I got really excited when Dream House Nightmare started and I saw those three magic words: “The Asylum Presents.”

“Oh, Hell yeah!” I shouted.  “An Asylum film!”

See, whenever I see “The Asylum Presents,” I know that the film that follows is going to be a lot of fun.  The Asylum is shameless about being over the top entertainment.  There is rarely anything subtle about an Asylum film but that’s exactly why people like me love them.  The Asylum has turned melodrama into an art form.

The other reason that I got excited about Dream House Nightmare was, from the opening shots, it was obvious that the film was set and shot in Louisiana.  Seriously, an Asylum film shot in the Deep South?  You better believe I was excited!

And, for the most part, Dream House Nightmare lived up to my expectations.  It tells the story of a house, a really big house that practically anyone would die for.  Madison Dupree (Terese Aiello) loves the house and would love to buy it.  When she sees another couple looking at the house, she even tells them not to bother.  She has determined that the house is going to belong to her.  Can you blame her?  She doesn’t have much else going on in her life.  Years ago, she was named Mother of the Year but now, she has been relegated to the margins of society.  She lives with her disabled daughter (Tenea Intriago, giving a poignant performance in a difficult role) and her white trash husband (Brett Baker).  Why can’t she at least have a nice house?

However, she doesn’t get the house.  A better offer is made by the Wades, Thom (David A. Cole) and his wife, Theresa (Rachel G. Whittle).  Thom is an emergency room doctor.  Theresa is pregnant and is often alone at home while her husband works at the hospital.  Theresa has already suffered one miscarriage and is understandably worried that she’ll have another.  It doesn’t help that the neighbors all think that she’s stand-offish.  (“I’m just shy!” she protests and believe me, as someone who has often been wrongly accused of having an attitude, I knew exactly what she was going through.)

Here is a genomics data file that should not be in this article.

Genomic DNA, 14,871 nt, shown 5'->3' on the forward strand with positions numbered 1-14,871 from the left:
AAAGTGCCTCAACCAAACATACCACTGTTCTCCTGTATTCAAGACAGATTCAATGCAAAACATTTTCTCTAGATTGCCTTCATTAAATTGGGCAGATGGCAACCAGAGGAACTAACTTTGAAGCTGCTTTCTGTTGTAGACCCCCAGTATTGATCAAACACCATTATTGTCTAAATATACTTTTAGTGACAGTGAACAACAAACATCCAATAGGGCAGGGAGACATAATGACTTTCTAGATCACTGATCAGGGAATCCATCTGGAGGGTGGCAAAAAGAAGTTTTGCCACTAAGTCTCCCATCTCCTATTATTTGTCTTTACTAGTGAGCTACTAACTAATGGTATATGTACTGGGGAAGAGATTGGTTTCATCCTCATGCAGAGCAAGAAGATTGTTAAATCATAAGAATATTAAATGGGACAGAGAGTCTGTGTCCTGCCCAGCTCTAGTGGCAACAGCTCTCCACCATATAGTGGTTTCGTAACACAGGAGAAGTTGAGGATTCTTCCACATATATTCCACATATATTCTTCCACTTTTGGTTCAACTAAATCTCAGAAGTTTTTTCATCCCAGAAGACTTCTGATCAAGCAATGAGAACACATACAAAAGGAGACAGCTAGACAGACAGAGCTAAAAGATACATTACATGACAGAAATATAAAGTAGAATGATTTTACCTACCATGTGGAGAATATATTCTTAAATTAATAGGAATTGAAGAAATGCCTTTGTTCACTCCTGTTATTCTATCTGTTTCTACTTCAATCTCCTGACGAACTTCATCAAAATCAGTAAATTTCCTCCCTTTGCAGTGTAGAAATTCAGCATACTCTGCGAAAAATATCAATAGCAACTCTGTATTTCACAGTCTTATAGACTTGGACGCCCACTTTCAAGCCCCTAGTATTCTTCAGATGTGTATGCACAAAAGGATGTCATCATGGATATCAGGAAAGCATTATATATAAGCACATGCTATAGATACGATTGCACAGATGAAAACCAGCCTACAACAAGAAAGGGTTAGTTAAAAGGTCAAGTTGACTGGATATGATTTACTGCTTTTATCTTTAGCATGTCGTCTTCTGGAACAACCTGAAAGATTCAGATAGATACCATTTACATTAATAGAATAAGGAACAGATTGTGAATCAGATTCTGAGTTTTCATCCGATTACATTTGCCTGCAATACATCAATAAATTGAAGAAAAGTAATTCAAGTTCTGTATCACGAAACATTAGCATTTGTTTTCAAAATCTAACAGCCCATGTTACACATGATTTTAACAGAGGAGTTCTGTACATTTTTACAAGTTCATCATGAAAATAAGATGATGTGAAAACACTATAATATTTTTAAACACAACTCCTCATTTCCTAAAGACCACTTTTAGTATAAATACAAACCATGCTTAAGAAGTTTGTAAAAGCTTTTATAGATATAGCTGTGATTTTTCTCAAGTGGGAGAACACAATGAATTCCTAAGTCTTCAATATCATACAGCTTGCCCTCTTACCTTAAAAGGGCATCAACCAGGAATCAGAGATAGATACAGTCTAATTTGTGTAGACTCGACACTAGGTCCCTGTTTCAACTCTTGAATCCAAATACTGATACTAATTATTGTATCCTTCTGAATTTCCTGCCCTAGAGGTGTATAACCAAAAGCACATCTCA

It also doesn’t help that Madison is batshit insane, so insane that she immediately launches a campaign of harassment against the Wades.  She leaves threatening notes.  She goes online and announces that the Wades are having an open house, which leads to a few surprise visitors.  She leaves notes for the other neighbors, making Thom look like a pervert.  When Thom and Theresa hold a party to get to know their neighbors, Madison attempts to blow everyone up.

It’s just all so over-the-top and insane that it’s impossible not to enjoy.  The plot doesn’t have to make sense when it’s this much fun.  It seems somehow appropriate that the film takes place in the Deep South.  Down here, we embrace our melodrama.  This film is a potent combination of Louisiana atmosphere and Asylum melodrama, with a healthy amount of random insanity tossed into the mix.

As I said, I’m always happy when I see “The Asylum Presents.”  Films like this are the reason why.

A Movie A Day #138: Navajo Joe (1966, directed by Sergio Corbucci)


Duncan (Aldo Sambrell) and his gang are the most ruthless and feared outlaws in the old west.  When first seen, they are destroying a Navajo village and shooting everyone that they see.  Duncan even steals a pendant from a young Indian woman.  When that woman’s husband, Joe (Burt Reynolds), discovers what has happened, he sets out for vengeance.  With Ennio Morricone’s classic score playing in the background, Joe kills one gang member after another.  When Duncan and his gang lay siege to the town of Esperanza, Joe approaches the townspeople and offers to defend them.  His price?  “One dollar a head from every man in this town for every bandit that I kill.”